Benton Museum director prepares for opening day
by Mick Rhodes | email@example.com
In an alternate universe, Victoria Sancho Lobis would be celebrating right about now.
In January she was named director of Pomona College’s new Benton Museum, with the understanding that the $44 million facility would open in the fall.
“The project that I finished right before starting this position was an exhibition and publication of the same name at the Art Institute of Chicago, ‘Rubens, Rembrandt, and Drawing in the Golden Age,’” Ms. Lobis said. “It closed on January 5, 2020, and I started this job on January 6. So there’s a fluidity there, a kind of poetry to that.”
But that sonnet took on a tragic tone when the coronavirus pandemic swept across the United States in March. Now nine months later, the Benton’s opening plans are on hold, as nearly all non-essential businesses in California, including museums, have been ordered closed to inside patrons.
Still, Ms. Lobis and her staff have clearly used the downtime to its fullest potential. The museum’s first exhibits are being mounted, and its new website— https://www.pomona.edu/museum—went live last week.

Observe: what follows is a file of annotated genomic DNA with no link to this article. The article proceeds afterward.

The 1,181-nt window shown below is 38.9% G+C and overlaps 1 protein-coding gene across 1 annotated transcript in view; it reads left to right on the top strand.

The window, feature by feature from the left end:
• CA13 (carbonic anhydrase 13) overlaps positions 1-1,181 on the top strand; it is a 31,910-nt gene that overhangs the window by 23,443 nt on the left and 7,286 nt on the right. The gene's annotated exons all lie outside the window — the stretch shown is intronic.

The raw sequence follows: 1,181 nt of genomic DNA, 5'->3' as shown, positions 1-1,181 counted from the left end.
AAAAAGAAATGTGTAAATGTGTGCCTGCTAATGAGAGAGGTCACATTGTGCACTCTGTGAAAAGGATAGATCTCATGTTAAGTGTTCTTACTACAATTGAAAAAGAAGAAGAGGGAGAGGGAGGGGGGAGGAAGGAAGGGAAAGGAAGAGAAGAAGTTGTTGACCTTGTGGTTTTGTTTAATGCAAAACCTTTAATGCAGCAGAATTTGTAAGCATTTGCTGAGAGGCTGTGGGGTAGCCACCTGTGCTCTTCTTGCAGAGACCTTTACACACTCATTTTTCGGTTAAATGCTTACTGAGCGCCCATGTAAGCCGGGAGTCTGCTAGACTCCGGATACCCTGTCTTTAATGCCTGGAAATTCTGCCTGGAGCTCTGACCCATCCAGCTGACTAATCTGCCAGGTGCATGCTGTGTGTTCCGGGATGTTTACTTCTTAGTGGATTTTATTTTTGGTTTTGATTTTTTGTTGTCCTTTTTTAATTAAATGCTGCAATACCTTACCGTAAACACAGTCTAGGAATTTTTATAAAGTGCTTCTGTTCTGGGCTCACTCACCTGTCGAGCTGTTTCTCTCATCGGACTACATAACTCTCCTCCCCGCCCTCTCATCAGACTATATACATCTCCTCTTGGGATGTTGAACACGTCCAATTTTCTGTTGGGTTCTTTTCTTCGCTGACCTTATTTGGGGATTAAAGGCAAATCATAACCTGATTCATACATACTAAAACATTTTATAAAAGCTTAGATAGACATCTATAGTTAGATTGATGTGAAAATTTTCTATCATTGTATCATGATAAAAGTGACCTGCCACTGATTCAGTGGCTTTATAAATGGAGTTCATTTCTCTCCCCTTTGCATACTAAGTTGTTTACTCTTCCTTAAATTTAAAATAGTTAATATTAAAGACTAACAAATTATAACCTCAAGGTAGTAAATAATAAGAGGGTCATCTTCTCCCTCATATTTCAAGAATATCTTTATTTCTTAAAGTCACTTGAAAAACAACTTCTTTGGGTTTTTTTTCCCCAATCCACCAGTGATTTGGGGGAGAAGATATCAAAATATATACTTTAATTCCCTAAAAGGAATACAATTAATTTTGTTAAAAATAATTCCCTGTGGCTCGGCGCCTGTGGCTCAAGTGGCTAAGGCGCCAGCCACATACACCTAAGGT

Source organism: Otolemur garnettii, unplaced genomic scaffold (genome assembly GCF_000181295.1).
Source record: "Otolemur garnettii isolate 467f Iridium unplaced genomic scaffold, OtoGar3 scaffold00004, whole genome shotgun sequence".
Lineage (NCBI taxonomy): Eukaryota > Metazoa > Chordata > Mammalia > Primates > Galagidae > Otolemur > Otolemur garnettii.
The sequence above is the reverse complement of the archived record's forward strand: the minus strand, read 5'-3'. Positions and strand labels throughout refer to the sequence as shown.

When the doors finally open at the gleaming, state-of-the-art 33,331-square-foot facility, she will be managing a full-time staff of about a dozen and a budget of approximately $2 million.
It will be the 44-year-old’s first museum directorship.
Though her route to Claremont traveled through Europe and some of the East Coast’s most prestigious universities, it began in Kansas City, Missouri, where she was raised.
“I don’t have authentic Midwestern roots, however,” she said.
Her mother was from Costa Rica and came to the United States at 21 to study at the University of Kansas, where she met Ms. Lobis’ father, who is from New York. His parents came to the US from Puerto Rico.
“So I’m 100 percent Hispanic, or people say Latin or Latina,” she said. “My parents met in the Midwest by accident. I grew up speaking Spanish and English and then went on to learn some other languages for my research purposes.”
Along with English and Spanish, Ms. Lobis is fluent in Dutch and French, and reads German and Italian as well.
She graduated from Yale in 1998 with a bachelor’s degree in art history. In 2002 she earned a master’s in art history from Williams College in Williamstown, Massachusetts, where she was her class’s Clark Fellow, a commencement prize for achieving the highest cumulative grade point average. From Columbia University’s Department of Art History and Archaeology she earned a Master of Philosophy in 2004 and a PhD in 2010.
Her previous museum experience was largely at the Art Institute of Chicago, where she worked for six years in a number of different roles, always within the department of prints and drawings. Her tenure there as its interim chair of the department of prints and drawings prompted her to seriously consider pursuing a museum directorship.